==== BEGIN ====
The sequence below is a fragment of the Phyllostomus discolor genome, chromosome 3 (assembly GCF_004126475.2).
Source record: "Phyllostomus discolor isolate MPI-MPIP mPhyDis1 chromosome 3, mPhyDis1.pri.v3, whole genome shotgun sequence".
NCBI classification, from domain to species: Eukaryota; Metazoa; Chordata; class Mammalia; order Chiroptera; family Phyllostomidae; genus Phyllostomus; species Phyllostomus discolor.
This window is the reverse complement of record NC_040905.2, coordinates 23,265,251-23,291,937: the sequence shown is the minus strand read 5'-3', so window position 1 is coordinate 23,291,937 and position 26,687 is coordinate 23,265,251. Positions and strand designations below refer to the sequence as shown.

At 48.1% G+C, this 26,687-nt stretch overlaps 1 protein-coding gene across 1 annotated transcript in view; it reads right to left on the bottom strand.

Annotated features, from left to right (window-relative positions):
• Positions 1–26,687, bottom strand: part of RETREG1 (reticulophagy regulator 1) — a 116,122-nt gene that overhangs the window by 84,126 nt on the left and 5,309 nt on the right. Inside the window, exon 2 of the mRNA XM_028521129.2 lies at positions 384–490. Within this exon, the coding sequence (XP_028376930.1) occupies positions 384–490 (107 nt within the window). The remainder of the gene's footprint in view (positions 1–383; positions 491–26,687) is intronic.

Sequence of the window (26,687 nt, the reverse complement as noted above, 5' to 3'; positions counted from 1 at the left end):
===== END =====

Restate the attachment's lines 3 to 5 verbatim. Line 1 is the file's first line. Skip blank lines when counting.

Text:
NCBI classification, from domain to species: Eukaryota; Metazoa; Chordata; class Mammalia; order Chiroptera; family Phyllostomidae; genus Phyllostomus; species Phyllostomus discolor.
This window is the reverse complement of record NC_040905.2, coordinates 23,265,251-23,291,937: the sequence shown is the minus strand read 5'-3', so window position 1 is coordinate 23,291,937 and position 26,687 is coordinate 23,265,251. Positions and strand designations below refer to the sequence as shown.

At 48.1% G+C, this 26,687-nt stretch overlaps 1 protein-coding gene across 1 annotated transcript in view; it reads right to left on the bottom strand.